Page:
Road delays continue as CDOT wraps up I-70 mountain corridor projects
Road delays are abundant across Interstate 70, where multiple construction projects are wrapping up this fall. Expect regular lane closures through Thanksgiving, as crews wrap up work on the Mountain Express Lane west of Idaho Springs and a fire suppression system in the Eisenhower Johnson Memorial Tunnels.
“We will see traffic delays this weekend,” Colorado Department of Transportation communications director Amy Ford said. The delays may exceed 30 minutes as crew finish paving and sign installation for the new toll lane.
Once the construction work is complete, additional closures may be in order as CDOT tests the new equipment. Ford said they hope to see the entire project complete by Dec. 12, before holiday crowds make their way across the corridor.
In the meantime, expect lane closures between Georgetown and Idaho Springs each Saturday, with 30-minute delays eastbound on weekdays between 8 a.m. and 3 p.m., and 30-minute delays westbound between 10 a.m. and 5 p.m.
The 13-mile shoulder lane, converted into a toll road on high-volume weekends, will guarantee a 30-minute reduction in traffic time for drivers willing to pay a toll ranging from $3 to $30. The goal is to have a rate of 750 to 900 vehicles per hour in the lane, with sliding tolls used to monitor traffic volume.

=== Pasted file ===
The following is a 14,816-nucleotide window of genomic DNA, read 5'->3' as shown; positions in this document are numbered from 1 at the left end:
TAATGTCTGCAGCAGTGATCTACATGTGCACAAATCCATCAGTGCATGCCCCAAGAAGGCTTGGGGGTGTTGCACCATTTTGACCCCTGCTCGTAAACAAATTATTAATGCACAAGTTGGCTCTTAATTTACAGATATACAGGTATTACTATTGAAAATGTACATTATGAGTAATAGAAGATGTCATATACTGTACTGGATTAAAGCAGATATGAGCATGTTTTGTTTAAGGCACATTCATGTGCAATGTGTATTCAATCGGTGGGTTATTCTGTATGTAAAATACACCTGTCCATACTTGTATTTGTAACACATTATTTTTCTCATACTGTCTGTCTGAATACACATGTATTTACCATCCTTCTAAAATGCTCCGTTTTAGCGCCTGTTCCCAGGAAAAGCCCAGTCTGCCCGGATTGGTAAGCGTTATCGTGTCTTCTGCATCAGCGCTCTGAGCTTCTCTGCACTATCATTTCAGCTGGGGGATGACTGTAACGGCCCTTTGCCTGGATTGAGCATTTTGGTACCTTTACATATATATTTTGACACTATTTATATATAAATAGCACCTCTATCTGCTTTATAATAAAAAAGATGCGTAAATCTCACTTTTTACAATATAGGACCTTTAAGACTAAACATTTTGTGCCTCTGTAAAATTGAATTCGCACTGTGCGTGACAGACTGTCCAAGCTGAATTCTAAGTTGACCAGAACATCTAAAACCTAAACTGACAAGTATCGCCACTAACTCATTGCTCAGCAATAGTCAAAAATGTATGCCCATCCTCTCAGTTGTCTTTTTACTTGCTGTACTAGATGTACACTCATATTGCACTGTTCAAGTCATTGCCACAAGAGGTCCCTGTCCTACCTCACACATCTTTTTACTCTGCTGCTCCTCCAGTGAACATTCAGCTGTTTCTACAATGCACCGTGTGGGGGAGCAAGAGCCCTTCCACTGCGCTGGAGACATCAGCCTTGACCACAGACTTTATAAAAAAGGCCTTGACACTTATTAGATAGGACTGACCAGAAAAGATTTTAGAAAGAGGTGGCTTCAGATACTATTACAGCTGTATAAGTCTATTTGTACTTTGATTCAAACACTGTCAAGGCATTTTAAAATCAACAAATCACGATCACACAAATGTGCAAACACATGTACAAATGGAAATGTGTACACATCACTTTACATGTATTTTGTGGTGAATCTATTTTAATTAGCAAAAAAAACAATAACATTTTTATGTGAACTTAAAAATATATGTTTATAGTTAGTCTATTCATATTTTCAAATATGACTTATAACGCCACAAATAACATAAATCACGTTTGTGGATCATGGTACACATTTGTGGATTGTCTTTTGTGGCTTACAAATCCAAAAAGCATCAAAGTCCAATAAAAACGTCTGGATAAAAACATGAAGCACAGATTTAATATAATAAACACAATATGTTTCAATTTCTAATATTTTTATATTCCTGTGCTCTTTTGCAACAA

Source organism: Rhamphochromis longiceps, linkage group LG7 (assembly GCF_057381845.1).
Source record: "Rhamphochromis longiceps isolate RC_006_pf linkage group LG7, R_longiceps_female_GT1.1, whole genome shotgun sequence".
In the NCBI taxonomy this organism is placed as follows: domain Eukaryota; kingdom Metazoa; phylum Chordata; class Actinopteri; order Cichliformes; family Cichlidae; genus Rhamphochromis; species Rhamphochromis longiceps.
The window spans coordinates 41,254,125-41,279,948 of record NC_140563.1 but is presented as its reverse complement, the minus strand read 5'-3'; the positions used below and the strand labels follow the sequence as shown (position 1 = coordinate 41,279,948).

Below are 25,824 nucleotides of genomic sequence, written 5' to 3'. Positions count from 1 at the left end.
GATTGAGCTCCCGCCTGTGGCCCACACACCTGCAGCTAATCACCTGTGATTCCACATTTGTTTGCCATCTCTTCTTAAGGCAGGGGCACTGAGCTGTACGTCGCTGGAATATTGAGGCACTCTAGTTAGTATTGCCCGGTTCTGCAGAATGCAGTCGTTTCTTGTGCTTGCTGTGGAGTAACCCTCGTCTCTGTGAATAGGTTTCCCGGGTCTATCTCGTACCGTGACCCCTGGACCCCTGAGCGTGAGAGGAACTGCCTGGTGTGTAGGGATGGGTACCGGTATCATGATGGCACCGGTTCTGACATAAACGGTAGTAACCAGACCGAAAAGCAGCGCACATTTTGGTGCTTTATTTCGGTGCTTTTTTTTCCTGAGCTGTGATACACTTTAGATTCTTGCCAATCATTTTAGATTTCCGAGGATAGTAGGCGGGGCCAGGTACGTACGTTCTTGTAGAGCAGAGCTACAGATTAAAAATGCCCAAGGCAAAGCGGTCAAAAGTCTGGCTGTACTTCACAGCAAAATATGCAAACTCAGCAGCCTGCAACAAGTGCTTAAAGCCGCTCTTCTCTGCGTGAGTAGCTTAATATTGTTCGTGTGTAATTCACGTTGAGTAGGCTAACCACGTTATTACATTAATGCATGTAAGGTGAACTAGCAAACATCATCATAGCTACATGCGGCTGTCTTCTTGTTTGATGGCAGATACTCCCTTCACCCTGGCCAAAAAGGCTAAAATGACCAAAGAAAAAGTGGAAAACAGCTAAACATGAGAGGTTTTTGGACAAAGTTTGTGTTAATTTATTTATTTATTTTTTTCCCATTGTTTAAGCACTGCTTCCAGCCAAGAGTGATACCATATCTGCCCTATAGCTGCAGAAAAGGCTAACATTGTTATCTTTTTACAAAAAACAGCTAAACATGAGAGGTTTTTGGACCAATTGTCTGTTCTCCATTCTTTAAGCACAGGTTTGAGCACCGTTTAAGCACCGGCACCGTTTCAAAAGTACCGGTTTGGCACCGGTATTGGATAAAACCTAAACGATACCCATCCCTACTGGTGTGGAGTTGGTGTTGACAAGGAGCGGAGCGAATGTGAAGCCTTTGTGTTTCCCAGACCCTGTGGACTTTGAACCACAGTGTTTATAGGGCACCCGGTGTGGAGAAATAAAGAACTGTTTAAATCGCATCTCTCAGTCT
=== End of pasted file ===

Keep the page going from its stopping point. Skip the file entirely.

“Over the first month or so, it will be a test,” Ford said. “We will use the pricing as a way of managing how congested the lane gets.”
She added that the hope would be to reduce traffic in the regular lanes as well, if not as dramatically as in the express lane. While the maximum toll price is steep, on the weekends, about 90 percent of traffic on the I-70 corridor is comprised of recreational travellers.
“People who are in the corridor that weekend have chosen already to make an investment in recreation,” Ford said. “We’ll be curious to see where that evens itself out.”
While work to a new, $20 million fire suppression system, is nearly complete, CDOT will continue testing throughout the month of November. The system is expected to be fully functional by the end of December.
“People could expect a few more nights of closure as we do testing and training,” CDOT spokeswoman Emily Wilfong said.
One closure for testing will likely take place Sunday night, if weather complies. Staff training at the tunnels could lead to additional closures later in December.
“We don’t set a fire, but we simulate that, and see how the system works in responding and reacting,” Ford said.
The system is not designed to fully extinguish fires, but will use a linear heat detection system to locate fires and suppress them, giving crews time to respond without a greater risk of damage to the tunnel.
Once both projects are complete, Wilfong said there would be no major construction on the corridor next year, aside from a few smaller items.
“Starting next year, we won’t have any major work on the roadway,” she added. “Really, we’re going to be out of people’s hair for a while.”
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